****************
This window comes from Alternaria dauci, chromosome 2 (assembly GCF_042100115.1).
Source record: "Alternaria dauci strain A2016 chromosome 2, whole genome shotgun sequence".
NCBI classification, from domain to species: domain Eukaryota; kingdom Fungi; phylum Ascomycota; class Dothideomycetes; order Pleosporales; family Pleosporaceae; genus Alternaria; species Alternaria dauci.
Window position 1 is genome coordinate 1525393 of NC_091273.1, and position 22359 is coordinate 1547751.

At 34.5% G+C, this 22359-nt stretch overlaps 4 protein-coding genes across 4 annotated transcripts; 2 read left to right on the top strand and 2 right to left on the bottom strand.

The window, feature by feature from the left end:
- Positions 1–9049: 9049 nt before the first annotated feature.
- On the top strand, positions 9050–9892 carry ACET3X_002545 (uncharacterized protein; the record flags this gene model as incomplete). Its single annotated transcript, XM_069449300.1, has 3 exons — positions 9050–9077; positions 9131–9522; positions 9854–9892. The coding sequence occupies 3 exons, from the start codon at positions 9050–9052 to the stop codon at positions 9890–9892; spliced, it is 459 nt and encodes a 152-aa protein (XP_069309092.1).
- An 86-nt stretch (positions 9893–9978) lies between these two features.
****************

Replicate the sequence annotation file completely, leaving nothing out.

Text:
This window comes from Alternaria dauci, chromosome 2 (assembly GCF_042100115.1).
Source record: "Alternaria dauci strain A2016 chromosome 2, whole genome shotgun sequence".
NCBI classification, from domain to species: domain Eukaryota; kingdom Fungi; phylum Ascomycota; class Dothideomycetes; order Pleosporales; family Pleosporaceae; genus Alternaria; species Alternaria dauci.
Window position 1 is genome coordinate 1525393 of NC_091273.1, and position 22359 is coordinate 1547751.

At 34.5% G+C, this 22359-nt stretch overlaps 4 protein-coding genes across 4 annotated transcripts; 2 read left to right on the top strand and 2 right to left on the bottom strand.

The window, feature by feature from the left end:
- Positions 1–9049: 9049 nt before the first annotated feature.
- On the top strand, positions 9050–9892 carry ACET3X_002545 (uncharacterized protein; the record flags this gene model as incomplete). Its single annotated transcript, XM_069449300.1, has 3 exons — positions 9050–9077; positions 9131–9522; positions 9854–9892. The coding sequence occupies 3 exons, from the start codon at positions 9050–9052 to the stop codon at positions 9890–9892; spliced, it is 459 nt and encodes a 152-aa protein (XP_069309092.1).
- An 86-nt stretch (positions 9893–9978) lies between these two features.